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COOPERATION TO START BETWEEN AIRPORTS

Done deal

After four years of negotiations, Bratislava's M.R. Štefaník Airport and Vienna's Schwechat Airport have officially agreed to join forces and serve an area of up to 14 million people. Officials from the two airports, which are only 40 kilometers away from each other, expect the relationship to provide Bratislava with sorely needed passenger and cargo business, while Vienna gains the flexibility to expand without a massive investment. One system for the two airports would be far more efficient, according to Igor Dula, director of the Slovak Airport Authority. "There could be profits for both by sharing passengers, carriers, equipment and know-how," Dula said.


Gateway to Central Europe. A title both the Bratislava and Vienna airports hope to share.
Photo courtesy of M.R. Štefánik Airport Bratislava

After four years of negotiations, Bratislava's M.R. Štefaník Airport and Vienna's Schwechat Airport have officially agreed to join forces and serve an area of up to 14 million people.

Officials from the two airports, which are only 40 kilometers away from each other, expect the relationship to provide Bratislava with sorely needed passenger and cargo business, while Vienna gains the flexibility to expand without a massive investment.

One system for the two airports would be far more efficient, according to Igor Dula, director of the Slovak Airport Authority. "There could be profits for both by sharing passengers, carriers, equipment and know-how," Dula said.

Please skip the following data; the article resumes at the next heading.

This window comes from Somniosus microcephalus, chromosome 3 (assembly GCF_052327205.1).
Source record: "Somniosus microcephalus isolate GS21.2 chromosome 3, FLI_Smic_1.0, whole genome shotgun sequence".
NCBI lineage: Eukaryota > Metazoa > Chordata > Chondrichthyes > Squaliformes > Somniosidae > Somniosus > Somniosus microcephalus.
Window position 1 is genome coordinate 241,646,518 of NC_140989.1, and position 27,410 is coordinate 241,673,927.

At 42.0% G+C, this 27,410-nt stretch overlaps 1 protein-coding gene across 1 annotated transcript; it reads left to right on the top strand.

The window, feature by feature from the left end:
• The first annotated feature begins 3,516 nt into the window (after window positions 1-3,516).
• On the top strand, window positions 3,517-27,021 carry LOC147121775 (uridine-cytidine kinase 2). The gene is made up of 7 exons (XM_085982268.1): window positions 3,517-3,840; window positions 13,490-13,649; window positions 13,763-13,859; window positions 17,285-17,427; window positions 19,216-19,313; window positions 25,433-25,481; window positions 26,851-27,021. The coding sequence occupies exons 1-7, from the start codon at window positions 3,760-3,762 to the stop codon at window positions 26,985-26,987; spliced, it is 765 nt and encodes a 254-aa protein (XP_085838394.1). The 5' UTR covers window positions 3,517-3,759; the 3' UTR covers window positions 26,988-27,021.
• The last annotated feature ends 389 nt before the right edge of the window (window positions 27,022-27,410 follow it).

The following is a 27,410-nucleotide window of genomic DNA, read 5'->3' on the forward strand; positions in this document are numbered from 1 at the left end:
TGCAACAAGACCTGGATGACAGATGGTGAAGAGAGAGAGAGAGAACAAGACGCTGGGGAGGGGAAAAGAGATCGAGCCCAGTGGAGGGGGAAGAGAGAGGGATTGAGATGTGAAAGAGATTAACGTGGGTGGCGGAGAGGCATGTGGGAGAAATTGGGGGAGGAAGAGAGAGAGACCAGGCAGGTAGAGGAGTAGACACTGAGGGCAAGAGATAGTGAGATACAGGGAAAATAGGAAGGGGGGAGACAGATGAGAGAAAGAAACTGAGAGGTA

Bratislava's airport is especially interested in increasing its passenger traffic, because although it opened a new terminal in 1994 that could handle 1.8 million passengers annually, the airport only serviced 140,000 last year, Dula said. Schwechat, in contrast, saw 300,000 people come from Slovakia to board outbound planes during the same period, Dula added.

Some Slovaks working at the airport are concerned that a partnership with the bigger, wealthier Vienna airport will cause Bratislava's airfield to end up as a kind of dumping ground for Vienna's least desirable and profitable business. They fear that noisy, night flights will be diverted to Bratislava, while Vienna keeps all the plumbs for itself. But both Dula and [FIRST NAME?] Mayer, a spokesman for Vienna's airport, said such an unbalanced arrangement would not be in anyone's interest and will not arise.

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